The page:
Afghanistan’s failing war


The United States and its Afghan allies need to reconsider their strategy and focus more on negotiating local and regional political settlements. They also need to remain open to including the Taliban in the process of national reconciliation. Their atrocities and bloodletting was no worse than some of the warlords’ in and around power in Kabul
The twin strategy of war and reconstruction in Afghanistan has failed to achieve any remarkable success. The country is sliding fast into chaos and disorder, particularly on its southern and eastern periphery. If other areas are calm, it is not because the state has extended its writ to them, but because it has surrendered its authority to the local warlords. There is general despondency and frustration among the population.
Their grief and anger is widely shared by the international community and by friends of Afghanistan throughout the world. After three bouts of deadly war, the Afghans thought they would have a better, peaceful future and economic opportunities to reconstruct their individual and collective lives.
The Taliban have re-emerged as a formidable force, against the hope that international intervention and political reconstruction would end the war. The warlords continue to stay put and strong, forcing President Hamid Karzai to make compromises. The Pashtun regions remain unstable and out of the government’s control.
Local farmers and international drug-traffickers have found the absence of the Afghan state and weak political and security arrangements auspicious for reviving poppy cultivation on a scale never known before in the history of the country. Afghanistan unfortunately has become a narcotics state — a development that has taken place in the presence of NATO, ISAF and US forces.
The situation inside Afghanistan is not very hopeful and it is likely to get worse. Those optimistic about the future of the current government or about the ability of the international coalition of forces to do better in the coming months and years are declining in number. Let us examine in detail what went wrong in Afghanistan.
First, the US strategy toward Afghanistan was shaped hurriedly in an atmosphere of anger; thus it became centred on ousting the Taliban, whose ideological make-up, ruling style and leadership had been widely demonised in the western media. The presence there of Al Qaeda and Osama bin Laden, and their operating from sanctuaries in Afghanistan made a good justification for war before the angry and highly demoralised people of the United States after the terrorist attacks of 9/11.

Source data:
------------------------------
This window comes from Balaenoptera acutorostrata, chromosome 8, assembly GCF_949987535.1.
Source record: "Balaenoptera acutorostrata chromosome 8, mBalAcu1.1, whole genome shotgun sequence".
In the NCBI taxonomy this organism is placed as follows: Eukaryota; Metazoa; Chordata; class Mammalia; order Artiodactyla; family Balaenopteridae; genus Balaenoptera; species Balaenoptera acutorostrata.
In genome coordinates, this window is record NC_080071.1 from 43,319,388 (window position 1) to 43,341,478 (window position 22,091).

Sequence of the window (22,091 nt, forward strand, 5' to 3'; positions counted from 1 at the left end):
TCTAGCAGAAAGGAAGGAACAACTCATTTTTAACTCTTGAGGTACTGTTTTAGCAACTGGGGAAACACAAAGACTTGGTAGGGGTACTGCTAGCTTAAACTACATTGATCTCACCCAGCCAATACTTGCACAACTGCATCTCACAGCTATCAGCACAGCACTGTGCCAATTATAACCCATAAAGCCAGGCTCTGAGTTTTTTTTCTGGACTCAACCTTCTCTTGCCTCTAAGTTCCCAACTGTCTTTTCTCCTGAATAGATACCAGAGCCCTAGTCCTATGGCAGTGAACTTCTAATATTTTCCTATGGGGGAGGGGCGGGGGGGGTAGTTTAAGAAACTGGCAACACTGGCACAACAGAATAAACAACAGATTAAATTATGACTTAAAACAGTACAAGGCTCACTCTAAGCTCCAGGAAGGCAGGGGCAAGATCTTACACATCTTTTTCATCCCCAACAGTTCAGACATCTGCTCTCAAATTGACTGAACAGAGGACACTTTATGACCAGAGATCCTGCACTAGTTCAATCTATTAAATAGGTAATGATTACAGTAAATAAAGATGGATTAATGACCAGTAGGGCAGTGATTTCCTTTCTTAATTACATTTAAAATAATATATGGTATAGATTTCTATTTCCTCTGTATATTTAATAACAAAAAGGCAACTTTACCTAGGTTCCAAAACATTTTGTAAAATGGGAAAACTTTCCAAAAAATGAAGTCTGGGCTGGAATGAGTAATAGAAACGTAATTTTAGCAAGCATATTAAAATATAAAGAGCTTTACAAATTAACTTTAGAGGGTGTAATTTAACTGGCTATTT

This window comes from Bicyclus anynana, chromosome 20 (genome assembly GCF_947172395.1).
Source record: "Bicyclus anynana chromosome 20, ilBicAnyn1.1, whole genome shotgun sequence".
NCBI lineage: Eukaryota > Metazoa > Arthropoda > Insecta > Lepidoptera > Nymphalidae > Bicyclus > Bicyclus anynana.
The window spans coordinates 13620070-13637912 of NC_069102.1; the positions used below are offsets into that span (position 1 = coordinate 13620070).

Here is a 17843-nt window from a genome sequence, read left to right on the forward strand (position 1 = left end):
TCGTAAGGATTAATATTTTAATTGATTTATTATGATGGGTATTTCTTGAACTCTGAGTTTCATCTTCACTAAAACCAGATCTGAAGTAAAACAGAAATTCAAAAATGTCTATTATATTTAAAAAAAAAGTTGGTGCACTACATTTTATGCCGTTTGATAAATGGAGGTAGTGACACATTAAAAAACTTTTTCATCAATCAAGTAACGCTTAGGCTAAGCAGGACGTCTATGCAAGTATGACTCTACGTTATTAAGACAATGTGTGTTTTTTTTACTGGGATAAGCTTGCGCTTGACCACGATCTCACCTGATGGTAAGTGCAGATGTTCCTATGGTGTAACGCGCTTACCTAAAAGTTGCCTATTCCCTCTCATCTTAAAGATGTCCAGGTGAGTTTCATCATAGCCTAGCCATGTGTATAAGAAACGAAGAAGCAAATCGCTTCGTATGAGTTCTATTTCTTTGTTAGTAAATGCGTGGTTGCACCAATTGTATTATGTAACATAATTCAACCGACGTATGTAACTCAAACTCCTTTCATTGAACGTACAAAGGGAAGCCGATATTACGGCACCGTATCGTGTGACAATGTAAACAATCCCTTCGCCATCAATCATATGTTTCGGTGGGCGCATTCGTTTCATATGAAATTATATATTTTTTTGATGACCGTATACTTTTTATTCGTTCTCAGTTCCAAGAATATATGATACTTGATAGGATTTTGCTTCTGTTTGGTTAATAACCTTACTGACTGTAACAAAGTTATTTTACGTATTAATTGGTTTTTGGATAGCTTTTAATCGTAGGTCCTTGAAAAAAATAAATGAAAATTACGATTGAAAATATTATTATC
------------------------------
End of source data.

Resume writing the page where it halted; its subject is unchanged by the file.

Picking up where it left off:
I believe the Taliban were misunderstood by being conceived in the image of extremist Islamic political movements. They were essentially Pashtuns in terms of ethnicity and had among their ranks all kinds of Pashtuns, not just those motivated by religion. The Pashtuns, who represent sixty percent of the population of Afghanistan, were frustrated by the way the Tajiks captured power in Kabul after the fall of its communist regime in 1992. They found themselves out of power, divided in small factions and controlled by large numbers of gun-totting warlords. The rise of the Taliban presented them an opportunity to reclaim the country from Tajik rule. Religion and nationalism are two sides of the Afghan identity, which is historically associated with the Pashtun national ethos.
The US and its Afghan informers and experts were wrong in presenting the Afghan civil war, which in fact was ethnic in orientation, structure of forces and social bases of support, merely in religious terms. With the benefit of hindsight, it now looks questionable if dislodging the Taliban from power was necessary to get Osama bin Laden and to destroy Al Qaeda’s network. Al Qaeda has emerged as a global phenomenon and seems to be active in all trouble spots where US forces are involved, and Mr bin Laden is still at large.